I’m still alive…and feel awful because I have a list of books I need to read and review. May is a crazy month at my new job and I go from there to the gym and am ready to pass out when I finally get home.
Hopefully this summer will be more exciting.
This is what I do what I don’t have words. All I can do is remember how I felt 12 years ago when my home was attacked, and pray for everyone who calls Boston home. And just as the rest of the country was behind us all those years ago, we are all behind you now.
Amazon buys Goodreads (and my unsolicited opinion)
If you don’t follow the news or use Twitter (it was trending earlier), you may not know that Amazon has bought Goodreads, a book community where you can log the books you’ve read, add to a to-read list, write reviews and connect with members and authors. As a book nerd and aspiring writer, I love Goodreads. At first I was like eh, who cares? All start ups get bought up by bigger companies. But then I put my Avid Reader hat on (I have a lot of hats) and saw the downside.
Both GR and Amazon swear that nothing will change, but that’s impossible. Amazon isn’t going to spend a ton of money (the purchase price wasn’t disclosed) and NOT promote themselves. Currently there are buttons on each book page allowing you to purchase the book from not only Amazon but B&N, Indigo and several other online stores. Why would Amazon still give you the immediate option to buy from their competitors? Let’s not forget about the Kindle too, and what fancy integration we’re in store for — very effectively putting them in front of B&N’s Nook and Apple’s iBooks. And what about the brick and mortar stores? What keeps Amazon for giving GR members an even better price?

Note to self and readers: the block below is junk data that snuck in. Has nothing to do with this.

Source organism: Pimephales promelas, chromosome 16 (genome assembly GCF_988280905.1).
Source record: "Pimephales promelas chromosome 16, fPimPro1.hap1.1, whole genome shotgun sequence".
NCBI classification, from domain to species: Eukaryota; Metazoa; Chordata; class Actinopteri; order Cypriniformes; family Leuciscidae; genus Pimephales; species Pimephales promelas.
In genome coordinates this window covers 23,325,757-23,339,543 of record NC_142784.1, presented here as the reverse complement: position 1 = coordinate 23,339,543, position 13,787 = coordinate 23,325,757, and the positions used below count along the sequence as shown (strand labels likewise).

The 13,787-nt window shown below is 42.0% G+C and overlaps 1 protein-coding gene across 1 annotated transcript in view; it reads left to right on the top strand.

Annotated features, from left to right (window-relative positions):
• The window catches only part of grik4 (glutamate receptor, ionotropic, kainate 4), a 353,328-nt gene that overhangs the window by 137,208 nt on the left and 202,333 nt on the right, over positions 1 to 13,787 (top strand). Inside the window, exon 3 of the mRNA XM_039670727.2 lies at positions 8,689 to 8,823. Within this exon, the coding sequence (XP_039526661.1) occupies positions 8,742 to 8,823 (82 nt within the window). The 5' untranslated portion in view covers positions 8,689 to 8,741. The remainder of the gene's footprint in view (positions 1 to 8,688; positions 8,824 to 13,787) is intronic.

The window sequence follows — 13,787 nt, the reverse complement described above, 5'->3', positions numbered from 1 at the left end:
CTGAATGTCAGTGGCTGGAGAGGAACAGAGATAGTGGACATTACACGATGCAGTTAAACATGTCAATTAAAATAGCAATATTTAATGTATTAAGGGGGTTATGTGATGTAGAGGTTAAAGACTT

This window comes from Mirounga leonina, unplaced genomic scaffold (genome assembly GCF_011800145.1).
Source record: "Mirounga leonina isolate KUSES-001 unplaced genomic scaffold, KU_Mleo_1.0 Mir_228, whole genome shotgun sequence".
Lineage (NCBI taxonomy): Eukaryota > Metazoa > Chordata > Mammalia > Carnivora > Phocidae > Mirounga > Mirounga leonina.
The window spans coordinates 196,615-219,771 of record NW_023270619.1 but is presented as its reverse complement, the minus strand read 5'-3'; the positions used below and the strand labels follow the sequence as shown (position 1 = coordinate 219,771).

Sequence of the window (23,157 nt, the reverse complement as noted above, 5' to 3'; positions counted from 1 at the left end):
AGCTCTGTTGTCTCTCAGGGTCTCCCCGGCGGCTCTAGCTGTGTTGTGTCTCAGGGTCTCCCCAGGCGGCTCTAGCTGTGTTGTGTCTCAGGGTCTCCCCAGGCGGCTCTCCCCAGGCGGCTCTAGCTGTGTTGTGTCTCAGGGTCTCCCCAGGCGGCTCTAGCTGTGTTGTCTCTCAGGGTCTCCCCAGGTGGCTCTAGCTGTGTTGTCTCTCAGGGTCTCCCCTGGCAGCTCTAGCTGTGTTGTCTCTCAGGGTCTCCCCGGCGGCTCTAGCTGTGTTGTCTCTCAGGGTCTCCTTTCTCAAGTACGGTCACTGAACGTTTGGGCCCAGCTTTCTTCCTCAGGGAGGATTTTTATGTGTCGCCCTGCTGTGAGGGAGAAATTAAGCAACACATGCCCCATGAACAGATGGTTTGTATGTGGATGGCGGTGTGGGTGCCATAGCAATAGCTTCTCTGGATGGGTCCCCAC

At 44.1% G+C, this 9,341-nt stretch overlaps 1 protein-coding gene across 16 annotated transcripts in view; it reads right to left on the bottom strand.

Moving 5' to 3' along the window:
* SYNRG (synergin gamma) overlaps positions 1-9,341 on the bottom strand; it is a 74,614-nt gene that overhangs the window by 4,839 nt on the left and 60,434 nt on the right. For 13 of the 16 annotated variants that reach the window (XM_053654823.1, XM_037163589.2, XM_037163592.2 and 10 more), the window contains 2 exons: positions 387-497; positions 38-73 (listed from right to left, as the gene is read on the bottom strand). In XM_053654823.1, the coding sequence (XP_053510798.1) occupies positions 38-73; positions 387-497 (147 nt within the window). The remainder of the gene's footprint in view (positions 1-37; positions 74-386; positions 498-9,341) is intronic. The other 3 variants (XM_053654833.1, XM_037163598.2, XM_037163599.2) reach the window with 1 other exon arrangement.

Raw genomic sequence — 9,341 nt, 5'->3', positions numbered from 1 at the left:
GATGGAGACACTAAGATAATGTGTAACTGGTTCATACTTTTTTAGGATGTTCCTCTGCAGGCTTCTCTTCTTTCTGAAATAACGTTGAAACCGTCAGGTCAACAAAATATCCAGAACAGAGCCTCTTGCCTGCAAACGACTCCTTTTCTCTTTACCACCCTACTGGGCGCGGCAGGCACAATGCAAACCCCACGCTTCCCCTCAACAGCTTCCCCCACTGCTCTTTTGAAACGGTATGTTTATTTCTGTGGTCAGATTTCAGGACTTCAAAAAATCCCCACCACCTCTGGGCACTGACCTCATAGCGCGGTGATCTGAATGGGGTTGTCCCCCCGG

Worrying about physical stores is a bit hypocritical on my part since I am a big ebook fan. Mainly because I currently am nomadic and just don’t have the room to fill up a book shelf (nor do I constantly want to move them from place to place). I currently only have four books in my possession, and they are four editions of the exact same novel. We also need to be realistic about our local bookstore. It’s 2013. Technology will continue to advance and people will live more and more through their devices (until a devastating incident zaps the power from the world). Who writes letters anymore besides the occasional thank you card for a wedding gift? It was only a decade ago when people were saying they could never replace a hand written letter with an e-mail, because a “real” letter is so much more intimate. I think everyone can agree to that — but it didn’t stop us from migrating to e-mail only communication.
Business wise, it was a great buy for Amazon if they use it correctly. If they reach out to the proper people in the book industry and don’t force Amazon The Company down the throats of those not interested (i.e indie book store fans and dedicated Apple and Nook users).
I don’t see Amazon ever monopolizing the industry, but it may mean some extra work for others. Readers will need to amp up the promotion for sites like IndieBound.com and authors will more than ever need to support local stores for book signings and other events. This merger isn’t the End of Times ordeal I’ve seen some people making it, though no doubt it will hurt some. And honestly, no matter how dedicated to books and the Indie store, if someone offered you a check with a bunch of zeros would you not also be doing the same thing?